The Never-Ending Debate: Cardio v. Strength Training

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The Never-Ending Debate: Cardio v. Strength Training


One of the most common questions in the fitness world is which type of training is best for getting leaner? Cardio or Strength Training?

At Power Health and Performance, we get asked this question all the time. Our answer? You NEED to do BOTH!

Functional movement focused strength training is the foundation for our physical performance. As humans there are 7 main movement patterns we must be able to execute properly in order to keep our muscles and joints healthy and safely perform strength AND cardiovascular training.

These movement patterns are:

  • Hip Hinging
  • Squatting
  • Lunging
  • Pushing
  • Pulling
  • Rotating
  • Gait (Walking & Running)

These patterns are the foundation to any good strength training program and when they are challenged appropriately they will lead to improved muscle mass, strength, and fat loss which all help us to develop that ideal body shape we desire. Not only that, they will equip us with the movement skill to take part in athletic activities and sports (which are great, fun ways to burn calories) without having to worry about injury.

Before engaging in a lot of dynamic activity/cardio training like running, jumping, and playing sports it is essential to first build a good foundation of fundamental mobility, stability, balance and strength throughout the body at each joint. If this foundation is not first built there is a higher risk of developing chronic injuries like, shin splints, knee pain, plantar fasciitis, and even back pain. While building this movement foundation you can still do cardio but instead opt for low impact options like rowing, biking, medicine ball training, and battling ropes.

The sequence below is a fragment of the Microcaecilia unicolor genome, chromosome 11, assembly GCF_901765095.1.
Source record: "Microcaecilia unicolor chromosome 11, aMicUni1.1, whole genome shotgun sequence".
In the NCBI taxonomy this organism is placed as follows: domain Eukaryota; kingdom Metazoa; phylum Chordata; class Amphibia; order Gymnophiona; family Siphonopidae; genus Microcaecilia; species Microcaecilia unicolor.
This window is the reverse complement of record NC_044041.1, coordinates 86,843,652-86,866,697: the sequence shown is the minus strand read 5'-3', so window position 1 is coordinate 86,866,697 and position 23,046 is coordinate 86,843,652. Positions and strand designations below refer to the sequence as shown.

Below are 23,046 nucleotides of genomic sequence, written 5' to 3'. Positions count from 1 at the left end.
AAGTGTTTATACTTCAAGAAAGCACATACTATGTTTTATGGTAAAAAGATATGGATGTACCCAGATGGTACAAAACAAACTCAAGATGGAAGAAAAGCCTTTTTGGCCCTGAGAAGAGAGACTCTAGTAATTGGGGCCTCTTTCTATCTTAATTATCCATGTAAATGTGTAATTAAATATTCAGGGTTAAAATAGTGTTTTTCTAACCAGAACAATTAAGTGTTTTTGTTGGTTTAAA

Cardio training is typically performed in two ways, interval training or steady state “aerobic” training. Interval training helps us utilize a lot of calories because of its higher intensity as well as increasing our caloric burn after the session as we move about our day. Of course, this is very valuable because we do need to create a caloric deficit (take in less calories than we use) for fat loss. An example would be, sprinting for 20 seconds as hard as you can followed by resting for 30 seconds and repeating this cycle 8-15 times.

Steady State Cardio can help condition our metabolism to use fat more effectively for fuel because of its lower intensity which is exactly what we want when training or going through our day. Though it typically won’t burn as many calories as high intensity interval training, in combination with the right nutrition plan it can definitely help us lose fat. An example here is, running for 30-60 minutes at an easy pace.

So remember, BOTH cardio and strength training must be used together for us to optimize our health and fitness and achieve our ideal physique. Make sure you choose the right type of cardio and strength training FOR YOU based on your individual needs.


You can check out some of our other blogs where we delve into HOW to approach your cardio and strength training.

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